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Abstract versus concrete computation on metric partial algebras
 ACM Transactions on Computational Logic
, 2004
"... Data types containing infinite data, such as the real numbers, functions, bit streams and waveforms, are modelled by topological manysorted algebras. In the theory of computation on topological algebras there is a considerable gap between socalled abstract and concrete models of computation. We pr ..."
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Cited by 30 (19 self)
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Data types containing infinite data, such as the real numbers, functions, bit streams and waveforms, are modelled by topological manysorted algebras. In the theory of computation on topological algebras there is a considerable gap between socalled abstract and concrete models of computation. We prove theorems that bridge the gap in the case of metric algebras with partial operations. With an abstract model of computation on an algebra, the computations are invariant under isomorphisms and do not depend on any representation of the algebra. Examples of such models are the ‘while ’ programming language and the BCSS model. With a concrete model of computation, the computations depend on the choice of a representation of the algebra and are not invariant under isomorphisms. Usually, the representations are made from the set N of natural numbers, and computability is reduced to classical computability on N. Examples of such models are computability via effective metric spaces, effective domain representations, and type two enumerability. The theory of abstract models is stable: there are many models of computation, and
Computations via experiments with kinematic systems
, 2004
"... Consider the idea of computing functions using experiments with kinematic systems. We prove that for any set A of natural numbers there exists a 2dimensional kinematic system BA with a single particle P whose observable behaviour decides n ∈ A for all n ∈ N. The system is a bagatelle and can be des ..."
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Cited by 14 (5 self)
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Consider the idea of computing functions using experiments with kinematic systems. We prove that for any set A of natural numbers there exists a 2dimensional kinematic system BA with a single particle P whose observable behaviour decides n ∈ A for all n ∈ N. The system is a bagatelle and can be designed to operate under (a) Newtonian mechanics or (b) Relativistic mechanics. The theorem proves that valid models of mechanical systems can compute all possible functions on discrete data. The proofs show how any information (coded by some A) can be embedded in the structure of a simple kinematic system and retrieved by simple observations of its behaviour. We reflect on this undesirable situation and argue that mechanics must be extended to include a formal theory for performing experiments, which includes the construction of systems. We conjecture that in such an extended mechanics the functions computed by experiments are precisely those computed by algorithms. We set these theorems and ideas in the context of the literature on the general problem “Is physical behaviour computable? ” and state some open problems.
Computability of banach space principles
 INFORMATIK BERICHTE 286, FERNUNIVERSITÄT HAGEN, FACHBEREICH INFORMATIK
, 2001
"... We investigate the computable content of certain theorems which are sometimes called the “principles ” of the theory of Banach spaces. Among these the main theorems are the Open Mapping Theorem, the Closed Graph Theorem and the Uniform Boundedness Theorem. We also study closely related theorems, as ..."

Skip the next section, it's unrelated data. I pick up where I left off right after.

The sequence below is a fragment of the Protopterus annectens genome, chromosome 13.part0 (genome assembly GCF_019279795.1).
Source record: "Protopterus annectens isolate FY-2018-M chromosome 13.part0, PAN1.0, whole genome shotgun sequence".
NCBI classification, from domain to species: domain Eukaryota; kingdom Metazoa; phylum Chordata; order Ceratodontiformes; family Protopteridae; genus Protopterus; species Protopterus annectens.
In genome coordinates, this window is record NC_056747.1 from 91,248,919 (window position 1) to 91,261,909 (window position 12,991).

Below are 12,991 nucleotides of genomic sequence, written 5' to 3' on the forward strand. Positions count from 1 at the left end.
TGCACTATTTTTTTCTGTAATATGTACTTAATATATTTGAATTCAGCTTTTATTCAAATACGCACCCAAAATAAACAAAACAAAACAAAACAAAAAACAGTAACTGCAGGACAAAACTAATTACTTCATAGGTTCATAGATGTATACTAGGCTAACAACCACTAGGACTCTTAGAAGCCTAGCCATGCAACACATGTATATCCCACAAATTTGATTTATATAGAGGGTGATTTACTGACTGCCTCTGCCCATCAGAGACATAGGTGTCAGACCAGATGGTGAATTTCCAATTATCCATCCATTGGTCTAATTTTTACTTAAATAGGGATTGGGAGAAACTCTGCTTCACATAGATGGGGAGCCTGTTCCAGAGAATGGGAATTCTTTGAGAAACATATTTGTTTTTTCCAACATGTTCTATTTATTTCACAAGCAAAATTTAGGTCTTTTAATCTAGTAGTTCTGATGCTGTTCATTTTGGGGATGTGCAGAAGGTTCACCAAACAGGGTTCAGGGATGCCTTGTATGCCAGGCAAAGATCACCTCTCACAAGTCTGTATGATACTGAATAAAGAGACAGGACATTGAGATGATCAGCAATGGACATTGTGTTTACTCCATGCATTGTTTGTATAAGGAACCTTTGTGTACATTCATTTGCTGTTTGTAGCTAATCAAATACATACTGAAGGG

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Cited by 9 (5 self)
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We investigate the computable content of certain theorems which are sometimes called the “principles ” of the theory of Banach spaces. Among these the main theorems are the Open Mapping Theorem, the Closed Graph Theorem and the Uniform Boundedness Theorem. We also study closely related theorems, as Banach’s Inverse Mapping Theorem, the Theorem on Condensation of Singularities and the BanachSteinhaus Theorem. From the computational point of view these theorems are interesting, since their classical proofs rely more or less on the Baire Category Theorem and therefore they count as “nonconstructive”. These theorems have already been studied in Bishop’s constructive analysis but the picture that we can draw in computable analysis differs in several points. On the one hand, computable analysis is based on classical logic and thus can apply stronger principles to prove that certain operations are computable. On the other hand, classical logic enables
Representations versus Numberings: On the Relationship of Two Computability Notions
 THEORETICAL COMPUTER SCIENCE
, 2001
"... This paper gives an answer to Weihrauch's question [31] whether and, if not always, when an effective map between the computable elements of two represented sets can be extended to a (partial) computable map between the represented sets. Examples are known showing that this is not possible in genera ..."
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Cited by 4 (0 self)
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This paper gives an answer to Weihrauch's question [31] whether and, if not always, when an effective map between the computable elements of two represented sets can be extended to a (partial) computable map between the represented sets. Examples are known showing that this is not possible in general. A condition is introduced and for countably based topological T 0 spaces it is shown that exactly the (partial) effective maps meeting the requirement are extendable. For total effective maps the extra condition is satisfied in the standard cases of effectively given separable metric spaces and continuous directedcomplete partial orders, in which the extendability is already known. In the first case a similar result holds also for partial effective maps, but not in the second.